Also, an app directory doesn’t have other sub-directories than modules (it doesn’t have its own components, services, config and so on).

the complete app structure looks like this:

[app]
    [todos]
        [components]
        [config]
        [enums]
        [filters]
        [services]
        [spec_utils]
        [utils]     
        index.config.js
        index.module.js
        index.routes.js
        index.run.js
    [tags]
        ...
    [users]
        ...
    [auth]
        ...
    [shared]
        ...
    index.config.js
    index.module.js
    index.routes.js
    index.run.js

a special shared module (and other non-feature modules)

In the ‘complete app structure’ example above, apart from feature modules like ‘todos’ or ‘tags’ you can notice also a shared module. In this special, non-feature module, we keep code reusable among more than one module (Atomic Components, common spec utils, some universal services, and filters etc.).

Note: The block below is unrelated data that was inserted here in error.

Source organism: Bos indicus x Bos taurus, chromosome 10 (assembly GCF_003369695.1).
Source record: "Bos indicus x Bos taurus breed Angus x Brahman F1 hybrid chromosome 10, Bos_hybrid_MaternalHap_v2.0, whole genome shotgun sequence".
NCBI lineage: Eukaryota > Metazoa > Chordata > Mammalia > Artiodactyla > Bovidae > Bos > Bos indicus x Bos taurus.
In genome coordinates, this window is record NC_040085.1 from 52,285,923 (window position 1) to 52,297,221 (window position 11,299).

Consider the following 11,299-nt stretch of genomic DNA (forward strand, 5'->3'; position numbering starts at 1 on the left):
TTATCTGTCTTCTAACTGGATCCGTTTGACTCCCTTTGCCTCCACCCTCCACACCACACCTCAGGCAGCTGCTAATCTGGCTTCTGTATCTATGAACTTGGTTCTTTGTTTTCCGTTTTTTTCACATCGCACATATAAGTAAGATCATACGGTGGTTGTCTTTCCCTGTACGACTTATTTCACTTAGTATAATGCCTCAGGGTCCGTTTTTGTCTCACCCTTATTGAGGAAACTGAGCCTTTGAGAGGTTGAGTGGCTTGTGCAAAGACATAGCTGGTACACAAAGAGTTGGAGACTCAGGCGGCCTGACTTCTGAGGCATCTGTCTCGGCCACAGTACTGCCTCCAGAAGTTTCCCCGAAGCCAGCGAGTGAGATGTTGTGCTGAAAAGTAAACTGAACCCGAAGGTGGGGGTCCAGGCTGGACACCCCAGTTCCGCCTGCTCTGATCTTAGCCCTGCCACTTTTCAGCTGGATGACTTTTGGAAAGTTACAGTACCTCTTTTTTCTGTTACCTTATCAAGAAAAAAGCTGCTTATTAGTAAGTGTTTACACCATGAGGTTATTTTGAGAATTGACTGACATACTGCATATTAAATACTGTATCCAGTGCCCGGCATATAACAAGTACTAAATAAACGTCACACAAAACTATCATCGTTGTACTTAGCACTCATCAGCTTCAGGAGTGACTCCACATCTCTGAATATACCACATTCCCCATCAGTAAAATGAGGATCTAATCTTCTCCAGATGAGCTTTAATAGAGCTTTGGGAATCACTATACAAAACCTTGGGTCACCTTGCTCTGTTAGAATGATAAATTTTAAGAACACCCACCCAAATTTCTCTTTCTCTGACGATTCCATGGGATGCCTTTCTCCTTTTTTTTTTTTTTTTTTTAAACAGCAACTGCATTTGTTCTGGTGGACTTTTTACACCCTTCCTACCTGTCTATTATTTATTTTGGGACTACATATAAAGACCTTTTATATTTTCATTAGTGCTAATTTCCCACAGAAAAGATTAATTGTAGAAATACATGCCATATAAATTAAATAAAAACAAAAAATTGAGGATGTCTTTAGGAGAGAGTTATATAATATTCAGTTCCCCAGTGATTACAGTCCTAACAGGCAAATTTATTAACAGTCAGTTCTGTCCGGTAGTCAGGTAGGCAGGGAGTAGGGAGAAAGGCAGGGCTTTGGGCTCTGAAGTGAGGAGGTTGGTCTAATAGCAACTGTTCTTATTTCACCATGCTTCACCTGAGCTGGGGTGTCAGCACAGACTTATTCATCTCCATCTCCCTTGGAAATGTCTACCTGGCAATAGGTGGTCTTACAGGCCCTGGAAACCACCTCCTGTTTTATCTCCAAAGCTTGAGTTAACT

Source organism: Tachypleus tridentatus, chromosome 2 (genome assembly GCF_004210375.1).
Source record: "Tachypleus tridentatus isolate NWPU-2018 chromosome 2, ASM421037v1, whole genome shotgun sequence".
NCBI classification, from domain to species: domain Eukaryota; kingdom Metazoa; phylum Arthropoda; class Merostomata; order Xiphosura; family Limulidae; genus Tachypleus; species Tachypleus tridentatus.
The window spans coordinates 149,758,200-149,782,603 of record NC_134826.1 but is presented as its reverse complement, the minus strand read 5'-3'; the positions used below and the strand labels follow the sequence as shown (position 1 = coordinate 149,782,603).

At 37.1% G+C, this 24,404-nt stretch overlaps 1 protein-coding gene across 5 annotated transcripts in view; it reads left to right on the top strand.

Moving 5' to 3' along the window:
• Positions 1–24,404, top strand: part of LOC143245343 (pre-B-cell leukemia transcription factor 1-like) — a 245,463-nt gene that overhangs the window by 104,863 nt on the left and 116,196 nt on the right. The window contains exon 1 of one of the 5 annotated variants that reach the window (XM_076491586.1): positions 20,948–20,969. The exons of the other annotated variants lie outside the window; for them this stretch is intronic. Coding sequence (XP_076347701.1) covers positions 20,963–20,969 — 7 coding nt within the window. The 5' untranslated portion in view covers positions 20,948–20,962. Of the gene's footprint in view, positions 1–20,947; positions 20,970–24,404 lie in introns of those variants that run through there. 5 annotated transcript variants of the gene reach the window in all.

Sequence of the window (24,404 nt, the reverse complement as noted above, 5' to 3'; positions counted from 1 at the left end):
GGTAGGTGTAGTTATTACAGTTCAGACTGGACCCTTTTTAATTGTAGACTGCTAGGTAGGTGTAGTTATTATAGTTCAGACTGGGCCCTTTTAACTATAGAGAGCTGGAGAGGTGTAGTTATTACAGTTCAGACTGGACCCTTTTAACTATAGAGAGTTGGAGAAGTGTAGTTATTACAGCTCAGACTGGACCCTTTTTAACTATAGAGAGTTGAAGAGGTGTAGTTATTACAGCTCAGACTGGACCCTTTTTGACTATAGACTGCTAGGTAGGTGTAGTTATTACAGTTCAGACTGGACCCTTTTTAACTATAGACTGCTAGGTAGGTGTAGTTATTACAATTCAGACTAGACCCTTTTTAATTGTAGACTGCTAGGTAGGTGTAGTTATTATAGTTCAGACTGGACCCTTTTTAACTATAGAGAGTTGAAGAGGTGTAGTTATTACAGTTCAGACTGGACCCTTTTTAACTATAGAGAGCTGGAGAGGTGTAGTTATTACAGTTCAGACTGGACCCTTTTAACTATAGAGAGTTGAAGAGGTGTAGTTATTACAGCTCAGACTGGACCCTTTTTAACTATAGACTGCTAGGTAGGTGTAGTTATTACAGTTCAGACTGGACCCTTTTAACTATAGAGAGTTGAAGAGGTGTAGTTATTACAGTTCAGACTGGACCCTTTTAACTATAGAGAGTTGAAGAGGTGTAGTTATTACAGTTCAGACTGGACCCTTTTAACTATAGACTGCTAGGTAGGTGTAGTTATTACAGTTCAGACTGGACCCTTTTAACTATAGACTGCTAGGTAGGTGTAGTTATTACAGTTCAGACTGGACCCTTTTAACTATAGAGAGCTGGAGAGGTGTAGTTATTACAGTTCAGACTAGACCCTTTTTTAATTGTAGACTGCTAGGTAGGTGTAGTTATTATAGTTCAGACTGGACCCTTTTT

The shared dir is the most common example of a non-feature module, present in practically every app, but different apps may have other similar modules. For example, in our app, we have also an env module, where we keep the configuration for various environments we deploy our app to and the logic to detect an environment.

What’s important, all the modules, both feature and non-feature ones, share the same directory and file structure and are identical from a purely technical point of view.

the “fractal” architecture

Because all modules have unified structure, are self-contained, and are designed to be aggregated at the app directory level, an interesting option opens up: we can replicate the same structure also iniside a module, like this:

[app]
    [module_with_submodules]
        [sub_module_1]
        [sub_module_2]
        ...
        [sub_module_n]
        [shared]
        index.config.js
        index.module.js
        index.routes.js
        index.run.js        
    [module_without_submodules]
        [components]
        [config]
        [enums]
        [filters]
        [services]
        [spec_utils]
        [utils]